James Cameron's "Avatar" sequels have become a white whale for movie fans: The type of project so desired and yet so seemingly out of reach. The first sequel was initially set to hit theaters in 2014, but that was recently pushed back to 2016 -- at the earliest. Now, though, it appears that all of this wanting may be worth the wait. According to "Avatar" star Sigourney Weaver, Cameron is planning to shoot "Avatar 2," "Avatar 3" and "Avatar 4" in the near future. The three films will be completed consecutively.

Speaking with Showbiz 411's Roger Friedman at the premiere of the new USA series "Political Animals," Weaver revealed that she'll be heading back to Pandora soon -- perhaps before the end of the year. (Unfortunately, Friedman doesn't offer any concrete quotes from Weaver, beyond the actress saying that she will just "show up" for Cameron.)

Of course, none of this is too surprising. Cameron himself said that he was only in "the 'Avatar' business" during an interview earlier this year.

"I'm making 'Avatar 2,' 'Avatar 3,' maybe 'Avatar 4,'" Cameron revealed to the New York Times during an interview about the Chinese film industry. "I'm not going to produce other people's movies for them. I’m not interested in taking scripts."

The inclusion of Weaver in any "Avatar" sequel might seem confusing -- spoiler alert for the three people who didn't see the $2.7 billion-grossing blockbuster: Weaver's character dies -- but Cameron isn't concerned about getting her involved in future Pandora adventures.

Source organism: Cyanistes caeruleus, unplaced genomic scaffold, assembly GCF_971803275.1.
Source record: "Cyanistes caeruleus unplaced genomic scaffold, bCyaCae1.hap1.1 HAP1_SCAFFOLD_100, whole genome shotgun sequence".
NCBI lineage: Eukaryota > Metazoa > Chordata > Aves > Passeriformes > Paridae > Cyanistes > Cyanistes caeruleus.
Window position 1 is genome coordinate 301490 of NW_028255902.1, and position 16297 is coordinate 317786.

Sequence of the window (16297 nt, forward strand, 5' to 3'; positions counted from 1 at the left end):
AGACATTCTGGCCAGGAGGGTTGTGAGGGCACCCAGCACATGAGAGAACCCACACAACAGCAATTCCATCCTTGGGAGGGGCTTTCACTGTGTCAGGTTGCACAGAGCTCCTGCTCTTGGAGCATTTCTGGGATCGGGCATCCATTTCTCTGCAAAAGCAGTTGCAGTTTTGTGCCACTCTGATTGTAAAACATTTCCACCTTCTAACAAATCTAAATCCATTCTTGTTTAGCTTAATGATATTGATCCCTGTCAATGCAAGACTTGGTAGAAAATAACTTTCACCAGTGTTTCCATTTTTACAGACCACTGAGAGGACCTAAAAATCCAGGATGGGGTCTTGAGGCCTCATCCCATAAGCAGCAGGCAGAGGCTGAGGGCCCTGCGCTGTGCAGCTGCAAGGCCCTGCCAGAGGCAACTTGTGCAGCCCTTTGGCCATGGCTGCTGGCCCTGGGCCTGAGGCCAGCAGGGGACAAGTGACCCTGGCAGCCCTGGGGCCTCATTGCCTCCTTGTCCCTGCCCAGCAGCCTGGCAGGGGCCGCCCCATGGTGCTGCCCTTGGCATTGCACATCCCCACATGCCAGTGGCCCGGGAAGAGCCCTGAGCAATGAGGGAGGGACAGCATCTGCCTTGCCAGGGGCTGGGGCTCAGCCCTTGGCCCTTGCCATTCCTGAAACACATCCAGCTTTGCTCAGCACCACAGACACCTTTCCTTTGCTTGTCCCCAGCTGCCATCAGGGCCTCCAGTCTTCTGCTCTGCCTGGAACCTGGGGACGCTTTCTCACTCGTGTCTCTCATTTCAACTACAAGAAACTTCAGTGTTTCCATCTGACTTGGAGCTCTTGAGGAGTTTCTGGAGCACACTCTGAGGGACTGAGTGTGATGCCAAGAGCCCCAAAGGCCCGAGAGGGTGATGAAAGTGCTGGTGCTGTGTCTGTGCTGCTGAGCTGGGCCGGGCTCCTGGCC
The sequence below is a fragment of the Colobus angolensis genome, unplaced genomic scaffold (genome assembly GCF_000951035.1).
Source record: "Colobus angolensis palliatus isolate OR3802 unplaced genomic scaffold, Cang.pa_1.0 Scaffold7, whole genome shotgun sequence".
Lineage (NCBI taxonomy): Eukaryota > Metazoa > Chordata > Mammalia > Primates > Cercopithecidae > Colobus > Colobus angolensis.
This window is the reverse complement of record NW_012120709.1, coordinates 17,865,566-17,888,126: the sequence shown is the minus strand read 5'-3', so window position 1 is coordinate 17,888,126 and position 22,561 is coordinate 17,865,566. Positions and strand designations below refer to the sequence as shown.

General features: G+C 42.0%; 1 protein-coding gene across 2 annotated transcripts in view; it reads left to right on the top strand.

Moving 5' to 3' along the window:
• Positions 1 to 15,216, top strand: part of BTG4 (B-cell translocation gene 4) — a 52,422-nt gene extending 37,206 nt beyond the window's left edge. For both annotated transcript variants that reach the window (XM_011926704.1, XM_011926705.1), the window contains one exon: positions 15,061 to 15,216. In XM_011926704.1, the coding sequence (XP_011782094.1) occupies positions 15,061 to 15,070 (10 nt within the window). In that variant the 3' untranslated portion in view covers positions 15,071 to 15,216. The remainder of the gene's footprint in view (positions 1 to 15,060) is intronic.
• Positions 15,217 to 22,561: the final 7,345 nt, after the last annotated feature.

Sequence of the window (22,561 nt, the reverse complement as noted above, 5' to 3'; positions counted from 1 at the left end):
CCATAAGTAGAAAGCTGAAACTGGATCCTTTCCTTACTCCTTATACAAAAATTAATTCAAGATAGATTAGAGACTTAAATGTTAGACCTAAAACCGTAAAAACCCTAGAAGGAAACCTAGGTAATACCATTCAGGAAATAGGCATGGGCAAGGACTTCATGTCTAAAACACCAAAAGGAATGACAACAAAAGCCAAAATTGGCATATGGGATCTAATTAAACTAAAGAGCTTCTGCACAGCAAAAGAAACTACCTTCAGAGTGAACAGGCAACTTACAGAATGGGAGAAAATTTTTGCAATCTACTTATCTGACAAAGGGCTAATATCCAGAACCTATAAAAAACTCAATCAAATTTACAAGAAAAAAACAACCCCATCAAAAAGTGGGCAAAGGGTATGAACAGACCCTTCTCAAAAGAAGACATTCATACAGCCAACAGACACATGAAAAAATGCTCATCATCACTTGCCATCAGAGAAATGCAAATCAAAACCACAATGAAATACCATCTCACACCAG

"Have you ever heard of nonlinear storytelling? A lot happens on that planet before she shows up, and before Jake shows up to join her," he told Vulture. "She's there for fifteen years ahead of time. I don't know, but I wouldn’t jump to conclusions. [...] When you have a science-fiction series, a science-fiction franchise, you're never dead, unless your DNA is expunged from the universe. And then there's always time travel!"

For more on Weaver's future, head over to Showbiz 411. Look for "Avatar 2" to arrive in theaters eventually.

[via Showbiz 411]

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  • This February 2012 file photo provided by National Geographic, shows explorer and filmmaker James Cameron emerging from the hatch of DEEPSEA CHALLENGER during testing of the submersible in Jervis Bay, south of Sydney, Australia. Cameron on Sunday, March 25, 2012 began his journey to someplace only two men have gone before �-- to the Earth's deepest point. The director of "Titanic," ''Avatar" and other films is using the specially designed submarine to descend nearly seven miles (11 kilometers) to the bottom of the Mariana Trench, an area 200 miles (320 kilometers) southwest of the Pacific island of Guam. (AP Photo/National Geographic, Mark Thiessen, File)

  • In this photo provided by National Geographic, filmmaker and National Geographic Explorer-in-Residence James Cameron gets a handshake from ocean explorer and U.S. Navy Capt. Don Walsh, right, just before the hatch on the DEEPSEA CHALLENGER submersible is closed and the voyage to the deepest part of the ocean begins, Sunday, March 25, 2012. Walsh took the same journey to the bottom of the Mariana Trench 52 years ago in the bathyscaphe Trieste with Swiss oceanographer Jacques Piccard. Cameron is the first person to complete the dive solo. The dive was part of DEEPSEA CHALLENGE, a joint scientific expedition by Cameron, the National Geographic Society and Rolex to conduct deep-ocean research. (AP Photo/National Geographic, Mark Thiessen) MANDATORY CREDIT